Russian President Vladimir Putin heads to Beijing on Friday amid soaring tension over Ukraine on a trip intended to strengthen Moscow’s ties with China and co-ordinate their policies in the face of growing Western pressure.
Mr Putin’s talks with Chinese President Xi Jinping will mark their first in-person meeting since 2019, helping cement a strong personal relationship that has been a telling factor of the growing partnership between the two former Communist rivals.
After the negotiations involving leading officials from both sides, the presidents will meet one-on-one over lunch before attending the opening of the Winter Olympics.
In an article for the Chinese news agency Xinhua published on Thursday, Mr Putin emphasised that Moscow and Beijing play an “important stabilising role” in global affairs.
“Our countries play an important stabilising role in today’s challenging international environment, promoting greater democracy in the system of international relations to make it more equitable and inclusive,” he wrote.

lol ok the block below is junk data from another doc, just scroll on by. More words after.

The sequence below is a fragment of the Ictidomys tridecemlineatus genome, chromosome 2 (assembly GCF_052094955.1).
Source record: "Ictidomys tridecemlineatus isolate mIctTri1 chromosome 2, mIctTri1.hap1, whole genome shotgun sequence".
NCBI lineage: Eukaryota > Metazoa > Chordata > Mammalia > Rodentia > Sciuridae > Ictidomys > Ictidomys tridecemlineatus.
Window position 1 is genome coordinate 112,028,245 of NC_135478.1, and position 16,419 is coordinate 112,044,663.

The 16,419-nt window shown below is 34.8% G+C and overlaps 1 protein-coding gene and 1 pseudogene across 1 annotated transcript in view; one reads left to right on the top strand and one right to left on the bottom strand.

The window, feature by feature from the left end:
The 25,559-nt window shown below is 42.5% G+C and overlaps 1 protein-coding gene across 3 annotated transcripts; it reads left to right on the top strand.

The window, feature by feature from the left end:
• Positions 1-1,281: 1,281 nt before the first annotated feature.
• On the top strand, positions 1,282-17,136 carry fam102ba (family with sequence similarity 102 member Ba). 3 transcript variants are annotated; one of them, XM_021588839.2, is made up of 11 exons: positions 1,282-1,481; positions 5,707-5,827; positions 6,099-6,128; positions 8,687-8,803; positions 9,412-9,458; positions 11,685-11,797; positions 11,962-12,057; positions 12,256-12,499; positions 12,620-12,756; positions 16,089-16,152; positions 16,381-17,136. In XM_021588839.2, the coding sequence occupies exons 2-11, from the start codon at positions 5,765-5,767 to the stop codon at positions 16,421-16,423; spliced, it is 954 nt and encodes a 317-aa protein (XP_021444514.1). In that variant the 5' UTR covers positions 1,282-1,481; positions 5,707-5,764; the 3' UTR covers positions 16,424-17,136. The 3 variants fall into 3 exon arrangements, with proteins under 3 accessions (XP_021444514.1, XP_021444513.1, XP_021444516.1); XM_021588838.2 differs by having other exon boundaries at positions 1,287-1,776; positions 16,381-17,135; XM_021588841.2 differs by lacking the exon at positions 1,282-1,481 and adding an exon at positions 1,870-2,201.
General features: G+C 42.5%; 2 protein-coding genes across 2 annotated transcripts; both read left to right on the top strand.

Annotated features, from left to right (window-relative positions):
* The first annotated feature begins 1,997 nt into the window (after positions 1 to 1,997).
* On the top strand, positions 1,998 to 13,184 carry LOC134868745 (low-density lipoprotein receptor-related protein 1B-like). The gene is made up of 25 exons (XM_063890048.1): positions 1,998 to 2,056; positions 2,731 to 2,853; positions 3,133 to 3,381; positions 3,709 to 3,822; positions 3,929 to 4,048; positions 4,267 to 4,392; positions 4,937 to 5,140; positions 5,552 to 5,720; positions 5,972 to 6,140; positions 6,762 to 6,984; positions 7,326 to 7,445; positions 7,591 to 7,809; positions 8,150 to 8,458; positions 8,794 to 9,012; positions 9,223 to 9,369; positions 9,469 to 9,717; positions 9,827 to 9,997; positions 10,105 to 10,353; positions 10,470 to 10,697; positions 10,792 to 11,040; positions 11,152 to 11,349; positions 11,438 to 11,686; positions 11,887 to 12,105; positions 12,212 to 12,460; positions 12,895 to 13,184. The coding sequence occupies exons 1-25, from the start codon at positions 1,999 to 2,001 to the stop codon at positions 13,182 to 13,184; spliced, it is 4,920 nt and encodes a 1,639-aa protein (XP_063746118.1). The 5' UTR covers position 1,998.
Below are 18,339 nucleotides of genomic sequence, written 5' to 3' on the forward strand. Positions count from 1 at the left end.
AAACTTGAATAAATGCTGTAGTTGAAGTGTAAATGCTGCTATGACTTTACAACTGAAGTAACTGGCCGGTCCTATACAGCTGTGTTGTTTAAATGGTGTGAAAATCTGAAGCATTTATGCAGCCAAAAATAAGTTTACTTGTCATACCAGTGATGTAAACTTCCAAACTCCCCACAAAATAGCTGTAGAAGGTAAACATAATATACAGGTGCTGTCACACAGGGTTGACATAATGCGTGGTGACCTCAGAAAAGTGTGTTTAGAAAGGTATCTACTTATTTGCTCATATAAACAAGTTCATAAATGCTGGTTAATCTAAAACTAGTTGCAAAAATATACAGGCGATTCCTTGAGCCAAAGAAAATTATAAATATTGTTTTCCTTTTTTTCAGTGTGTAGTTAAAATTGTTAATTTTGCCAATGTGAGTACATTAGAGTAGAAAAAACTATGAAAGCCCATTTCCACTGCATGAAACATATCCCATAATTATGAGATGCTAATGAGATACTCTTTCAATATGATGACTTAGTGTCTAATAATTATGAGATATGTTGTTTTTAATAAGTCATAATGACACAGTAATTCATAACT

In an apparent reference to a diplomatic boycott of the Olympics by the US and some of its allies, the Russian president deplored “attempts by some countries to politicise sports to the benefit of their ambitions”.
While Western officials kept away from the Beijing Games in protest over China’s detention of more than 1 million Uighur Muslims in the north-western region of Xinjiang, leaders of the ex-Soviet Central Asian nations, which have close ties with both Russia and China, all attended.
“Foreign policy co-ordination between Russia and China is based on close and coinciding approaches to solving global and regional issues,” Mr Putin wrote.
His call for stronger ties with China comes as tension mounts over Ukraine, with US intelligence giving a warning that Russia is preparing for an invasion.
The summit on February 4 before the Beijing Winter Olympics starts will be the first in-person meeting between Mr Putin and Mr Xi in more than two years, as the two countries seek to galvanise their political, military and economic links to counter the West on the global stage.
A buildup of more than 100,000 Russian troops near Ukraine has fuelled Western fears that Moscow is poised to invade its neighbour.
Russia has denied planning an offensive but urged the US and its allies to provide a binding pledge that Nato will not permit Ukraine nor other former Soviet nations to join the alliance, to limit troops and weapons on the eastern flank, and to withdraw its military forces from Eastern Europe — demands rejected firmly by the West.
AP and Bloomberg contributed to this report